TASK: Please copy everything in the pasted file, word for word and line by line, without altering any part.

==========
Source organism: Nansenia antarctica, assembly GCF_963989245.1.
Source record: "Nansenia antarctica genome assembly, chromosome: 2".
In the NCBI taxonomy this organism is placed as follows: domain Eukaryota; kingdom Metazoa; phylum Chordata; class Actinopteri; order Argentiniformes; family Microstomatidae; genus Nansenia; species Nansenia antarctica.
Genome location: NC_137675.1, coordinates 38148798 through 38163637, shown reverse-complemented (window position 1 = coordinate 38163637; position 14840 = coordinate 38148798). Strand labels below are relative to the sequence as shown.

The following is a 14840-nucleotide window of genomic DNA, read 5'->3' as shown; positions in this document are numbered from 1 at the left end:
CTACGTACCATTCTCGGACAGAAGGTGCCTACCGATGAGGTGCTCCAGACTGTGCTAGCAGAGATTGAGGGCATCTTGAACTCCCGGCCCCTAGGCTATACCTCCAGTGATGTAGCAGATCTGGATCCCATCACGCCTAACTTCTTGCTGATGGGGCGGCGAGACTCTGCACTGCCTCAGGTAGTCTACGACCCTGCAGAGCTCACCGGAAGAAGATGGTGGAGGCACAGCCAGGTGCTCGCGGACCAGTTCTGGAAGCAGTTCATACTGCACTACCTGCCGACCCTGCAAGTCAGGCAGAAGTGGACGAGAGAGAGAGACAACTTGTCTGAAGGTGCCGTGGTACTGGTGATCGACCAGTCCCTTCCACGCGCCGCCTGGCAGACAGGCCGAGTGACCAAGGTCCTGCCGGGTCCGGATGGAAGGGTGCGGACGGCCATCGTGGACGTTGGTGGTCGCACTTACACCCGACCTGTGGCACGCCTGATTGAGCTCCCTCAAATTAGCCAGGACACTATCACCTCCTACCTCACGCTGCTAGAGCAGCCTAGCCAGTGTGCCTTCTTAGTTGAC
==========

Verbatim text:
Source organism: Nansenia antarctica, assembly GCF_963989245.1.
Source record: "Nansenia antarctica genome assembly, chromosome: 2".
In the NCBI taxonomy this organism is placed as follows: domain Eukaryota; kingdom Metazoa; phylum Chordata; class Actinopteri; order Argentiniformes; family Microstomatidae; genus Nansenia; species Nansenia antarctica.
Genome location: NC_137675.1, coordinates 38148798 through 38163637, shown reverse-complemented (window position 1 = coordinate 38163637; position 14840 = coordinate 38148798). Strand labels below are relative to the sequence as shown.

The following is a 14840-nucleotide window of genomic DNA, read 5'->3' as shown; positions in this document are numbered from 1 at the left end:
CTACGTACCATTCTCGGACAGAAGGTGCCTACCGATGAGGTGCTCCAGACTGTGCTAGCAGAGATTGAGGGCATCTTGAACTCCCGGCCCCTAGGCTATACCTCCAGTGATGTAGCAGATCTGGATCCCATCACGCCTAACTTCTTGCTGATGGGGCGGCGAGACTCTGCACTGCCTCAGGTAGTCTACGACCCTGCAGAGCTCACCGGAAGAAGATGGTGGAGGCACAGCCAGGTGCTCGCGGACCAGTTCTGGAAGCAGTTCATACTGCACTACCTGCCGACCCTGCAAGTCAGGCAGAAGTGGACGAGAGAGAGAGACAACTTGTCTGAAGGTGCCGTGGTACTGGTGATCGACCAGTCCCTTCCACGCGCCGCCTGGCAGACAGGCCGAGTGACCAAGGTCCTGCCGGGTCCGGATGGAAGGGTGCGGACGGCCATCGTGGACGTTGGTGGTCGCACTTACACCCGACCTGTGGCACGCCTGATTGAGCTCCCTCAAATTAGCCAGGACACTATCACCTCCTACCTCACGCTGCTAGAGCAGCCTAGCCAGTGTGCCTTCTTAGTTGAC